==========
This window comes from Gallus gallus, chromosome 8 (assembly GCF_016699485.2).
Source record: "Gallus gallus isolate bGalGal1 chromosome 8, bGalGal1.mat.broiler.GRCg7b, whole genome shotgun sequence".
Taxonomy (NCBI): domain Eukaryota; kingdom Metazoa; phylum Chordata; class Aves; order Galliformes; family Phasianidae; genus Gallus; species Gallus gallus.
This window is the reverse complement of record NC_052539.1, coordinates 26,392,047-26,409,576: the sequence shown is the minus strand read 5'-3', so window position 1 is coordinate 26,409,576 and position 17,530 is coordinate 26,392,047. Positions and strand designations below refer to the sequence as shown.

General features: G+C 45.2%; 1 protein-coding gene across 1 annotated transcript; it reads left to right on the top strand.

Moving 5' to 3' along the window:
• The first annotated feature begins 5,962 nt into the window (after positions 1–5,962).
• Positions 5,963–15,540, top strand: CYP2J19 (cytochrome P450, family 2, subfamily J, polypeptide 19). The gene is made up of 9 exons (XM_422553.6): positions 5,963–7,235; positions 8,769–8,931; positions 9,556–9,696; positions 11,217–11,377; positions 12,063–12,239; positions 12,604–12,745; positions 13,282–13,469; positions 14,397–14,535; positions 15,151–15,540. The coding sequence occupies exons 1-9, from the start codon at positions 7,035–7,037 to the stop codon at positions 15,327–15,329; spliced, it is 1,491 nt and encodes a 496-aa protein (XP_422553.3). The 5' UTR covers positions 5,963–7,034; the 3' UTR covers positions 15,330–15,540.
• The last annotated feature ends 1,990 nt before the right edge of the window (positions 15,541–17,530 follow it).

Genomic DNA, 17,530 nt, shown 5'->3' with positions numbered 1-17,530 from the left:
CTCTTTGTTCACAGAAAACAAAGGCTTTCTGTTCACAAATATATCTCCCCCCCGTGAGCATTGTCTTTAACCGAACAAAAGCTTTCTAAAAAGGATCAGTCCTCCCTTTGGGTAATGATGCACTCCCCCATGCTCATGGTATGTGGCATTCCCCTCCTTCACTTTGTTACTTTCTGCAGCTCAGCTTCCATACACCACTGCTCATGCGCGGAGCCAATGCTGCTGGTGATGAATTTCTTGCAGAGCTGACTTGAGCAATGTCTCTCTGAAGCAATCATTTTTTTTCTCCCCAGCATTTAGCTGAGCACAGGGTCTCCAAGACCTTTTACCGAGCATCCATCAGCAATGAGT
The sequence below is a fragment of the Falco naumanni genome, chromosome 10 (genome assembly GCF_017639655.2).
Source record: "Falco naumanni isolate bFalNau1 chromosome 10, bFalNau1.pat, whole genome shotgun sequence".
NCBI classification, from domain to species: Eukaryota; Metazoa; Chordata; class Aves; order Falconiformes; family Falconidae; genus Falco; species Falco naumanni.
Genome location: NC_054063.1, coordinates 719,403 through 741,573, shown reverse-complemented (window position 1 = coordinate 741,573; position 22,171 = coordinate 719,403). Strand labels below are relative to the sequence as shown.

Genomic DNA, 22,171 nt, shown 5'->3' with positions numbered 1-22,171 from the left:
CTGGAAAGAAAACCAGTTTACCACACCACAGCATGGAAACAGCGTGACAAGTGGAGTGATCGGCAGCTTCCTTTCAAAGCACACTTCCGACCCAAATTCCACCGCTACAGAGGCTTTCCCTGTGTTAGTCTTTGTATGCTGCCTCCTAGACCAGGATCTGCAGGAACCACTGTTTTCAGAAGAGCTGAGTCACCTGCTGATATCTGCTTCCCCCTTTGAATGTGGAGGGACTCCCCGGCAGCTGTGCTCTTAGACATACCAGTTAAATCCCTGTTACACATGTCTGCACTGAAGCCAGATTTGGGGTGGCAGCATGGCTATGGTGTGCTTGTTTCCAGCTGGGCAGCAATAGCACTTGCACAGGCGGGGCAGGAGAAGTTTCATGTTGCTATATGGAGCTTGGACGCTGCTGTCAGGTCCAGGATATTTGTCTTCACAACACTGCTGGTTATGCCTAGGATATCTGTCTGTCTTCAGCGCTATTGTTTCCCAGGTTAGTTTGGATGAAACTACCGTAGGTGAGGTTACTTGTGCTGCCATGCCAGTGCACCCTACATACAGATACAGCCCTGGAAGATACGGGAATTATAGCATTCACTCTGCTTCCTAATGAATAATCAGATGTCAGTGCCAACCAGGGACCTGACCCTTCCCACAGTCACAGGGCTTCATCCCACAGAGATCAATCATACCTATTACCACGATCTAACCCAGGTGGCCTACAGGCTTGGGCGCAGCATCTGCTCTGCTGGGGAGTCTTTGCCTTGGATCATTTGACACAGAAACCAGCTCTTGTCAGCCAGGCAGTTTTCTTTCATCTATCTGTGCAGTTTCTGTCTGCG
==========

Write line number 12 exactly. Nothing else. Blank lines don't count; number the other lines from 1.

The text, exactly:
The sequence below is a fragment of the Falco naumanni genome, chromosome 10 (genome assembly GCF_017639655.2).